Couldn't have described myself better than this!

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I've never been too crazy about exercise- it mostly just leaves me sore and tired. I did karate for several years, and it was ok because someone was pushing me to keep going. But I never got much out of it either physically or in terms of helping my mood. I tend to plateau- after some initial gains in strength and ability, I hit an absolute limit where I keep feeling the pain but don't see any more gain no matter how much more effort I put in. Fortunately for me my weight is very stable no matter what I eat, and my overall health is pretty good anyway.

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I am quite active when I'm confident enough to leave the house (or the bed). I would freak out if I put on weight, I worry a lot about it, because it would further decrease my low self-esteem. Fortunately, I'm naturally slim, so it is one of my easier issues, but I can't stop worrying about being active enough.

I go horse-riding once a week and play badminton. I doesn't really affect my anxiety or depression though, except for being with my horse while I'm at the stable. I ride my bike to school and everywhere I can reach (if it's not too cold or rainy), mainly because I don't like driving or taking the bus (motion sickness and OCD).

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I was sedentary due to a very busy life with full time work, single parenthood, and, mixed with my mental illnesses, the only thing I could do was go to work, come home and barely look after things for my daughter, and then collapse into bed. However, since being off work with disability, my doctors have prescribed me moderate exercise. I have managed to go swimming and for walks, and this has helped my self esteem and energy levels. I have to say, though, that it is the hardest thing to even make yourself go outside the door, or start moving even inside the house. With depression its kind of par for the course to be sedentary, as that's what the ill brain is making us do: nothing. So, I have managed moderate physical activity, but it isn't always perfect, and I don't always do it. I do what I can, and have learned after 9 months off work that this is okay. All we can do is what we can do. I am proud I even do a little. Weight loss isn't a goal for me. It's just the activity itself that is the goal. One small step at a time, I say.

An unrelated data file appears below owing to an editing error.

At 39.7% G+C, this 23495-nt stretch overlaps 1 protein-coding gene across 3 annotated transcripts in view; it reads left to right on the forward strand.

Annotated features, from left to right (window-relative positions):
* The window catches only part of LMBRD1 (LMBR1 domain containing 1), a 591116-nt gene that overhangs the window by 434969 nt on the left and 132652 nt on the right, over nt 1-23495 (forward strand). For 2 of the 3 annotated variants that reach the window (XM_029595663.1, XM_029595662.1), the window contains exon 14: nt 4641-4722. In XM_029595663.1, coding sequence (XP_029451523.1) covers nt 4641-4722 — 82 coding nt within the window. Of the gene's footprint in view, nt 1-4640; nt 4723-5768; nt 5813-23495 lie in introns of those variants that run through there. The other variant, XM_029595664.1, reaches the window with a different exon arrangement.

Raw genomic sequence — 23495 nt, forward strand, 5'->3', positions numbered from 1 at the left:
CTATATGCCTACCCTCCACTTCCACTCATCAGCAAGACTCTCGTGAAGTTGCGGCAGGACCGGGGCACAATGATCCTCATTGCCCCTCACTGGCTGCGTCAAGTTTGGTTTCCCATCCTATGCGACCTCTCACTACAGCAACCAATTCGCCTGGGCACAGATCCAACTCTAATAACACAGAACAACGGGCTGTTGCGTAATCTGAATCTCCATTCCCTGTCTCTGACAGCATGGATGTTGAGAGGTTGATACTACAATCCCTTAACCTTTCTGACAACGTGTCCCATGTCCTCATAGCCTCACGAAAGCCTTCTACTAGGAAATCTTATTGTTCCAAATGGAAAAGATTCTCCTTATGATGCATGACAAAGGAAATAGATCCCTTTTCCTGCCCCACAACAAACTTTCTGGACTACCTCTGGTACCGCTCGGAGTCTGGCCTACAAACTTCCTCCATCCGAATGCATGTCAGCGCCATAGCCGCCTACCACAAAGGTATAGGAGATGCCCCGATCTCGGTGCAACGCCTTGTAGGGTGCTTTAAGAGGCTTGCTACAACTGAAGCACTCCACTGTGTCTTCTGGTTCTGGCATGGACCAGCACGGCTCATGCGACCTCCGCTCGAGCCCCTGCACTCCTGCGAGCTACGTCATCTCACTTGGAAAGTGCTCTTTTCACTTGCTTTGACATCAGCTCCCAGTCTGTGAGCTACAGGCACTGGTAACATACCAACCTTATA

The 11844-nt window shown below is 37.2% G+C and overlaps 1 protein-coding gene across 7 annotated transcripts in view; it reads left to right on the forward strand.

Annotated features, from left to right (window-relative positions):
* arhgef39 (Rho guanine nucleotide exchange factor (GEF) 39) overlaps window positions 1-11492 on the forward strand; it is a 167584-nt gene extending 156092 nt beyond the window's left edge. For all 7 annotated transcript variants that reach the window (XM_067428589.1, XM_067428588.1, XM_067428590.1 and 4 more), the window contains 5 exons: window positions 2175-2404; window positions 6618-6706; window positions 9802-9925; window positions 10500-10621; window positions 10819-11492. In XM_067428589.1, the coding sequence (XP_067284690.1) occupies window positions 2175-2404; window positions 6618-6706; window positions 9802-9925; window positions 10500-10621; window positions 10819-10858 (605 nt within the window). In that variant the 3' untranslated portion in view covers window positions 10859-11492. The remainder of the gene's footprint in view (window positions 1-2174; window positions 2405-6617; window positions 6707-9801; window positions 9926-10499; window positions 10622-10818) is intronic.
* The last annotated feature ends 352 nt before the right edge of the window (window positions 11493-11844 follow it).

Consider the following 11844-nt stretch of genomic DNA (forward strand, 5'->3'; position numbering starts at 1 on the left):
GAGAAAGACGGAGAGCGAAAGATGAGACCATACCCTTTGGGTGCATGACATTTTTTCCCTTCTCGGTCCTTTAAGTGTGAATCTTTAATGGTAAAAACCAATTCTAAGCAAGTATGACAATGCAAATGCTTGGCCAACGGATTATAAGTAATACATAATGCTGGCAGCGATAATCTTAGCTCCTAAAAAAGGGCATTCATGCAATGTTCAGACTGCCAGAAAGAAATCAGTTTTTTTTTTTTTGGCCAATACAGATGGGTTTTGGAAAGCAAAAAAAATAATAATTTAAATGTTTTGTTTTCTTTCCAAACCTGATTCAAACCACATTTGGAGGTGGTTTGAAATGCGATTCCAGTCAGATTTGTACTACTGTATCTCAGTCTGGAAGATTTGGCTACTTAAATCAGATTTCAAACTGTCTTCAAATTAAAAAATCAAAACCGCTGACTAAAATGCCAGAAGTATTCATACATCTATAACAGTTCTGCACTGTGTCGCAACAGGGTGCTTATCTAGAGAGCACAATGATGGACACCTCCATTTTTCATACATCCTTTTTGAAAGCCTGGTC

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  • 3 weeks later...

I run or bike daily. Running especially gives me almost immediate but usually only moderate relief from anxiety and ocd, but it doesn't last. If I could live on a treadmill I may be okay. I'd say that only minor depression and anxiety respond to exercise in the long term.

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what suites me and what type iof a lifestyle I actually lead right now are 2 different things. I would love to have thetime and energy to exercise regularly, but I don't. With my anxiety and depression the last month or so, I haven not been taking care of myself. I really do need to edercise for healkth reasons... I am also busy with an internship and Grad school, which leave me physically and mentally exhausted.

Woould love to do yoga, pilates, weights nad kickbixing; bit it just is nit happening right now

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I work out regularly and intensely. It's the best way I know to work out the anger, anxiety and frustration. I take it all out on the weights. They represent anything and everything that has ever doubted me. The feeling of accomplishing a goal, even if it's only working the elliptical for 30 minutes, can be a powerful tool when combating some anxiety. The best part is when I come home and treat myself to a nice alcohol. I'll tell you what... it feels really good!

It took a good while to get over the anxiety of even being at a gym. I'm very self-conscious so being in the midst of dozens of people - most of whom I imagined as better looking people who were all judging me - was a tough task. But the more I work out, the better I feel about myself physically, the more confident I am in being there, and then the better the workouts become. After many years I'm honestly in excellent shape and my confidence is through the roof most days. I know it sounds vain but my confidence in my appearance has a lot to do with how I was able to overcome many of my issues.

I don't feel good on days when I sit around and do nothing. That sometimes leads to depression. Stay active for your physical and mental health!

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  • 2 weeks later...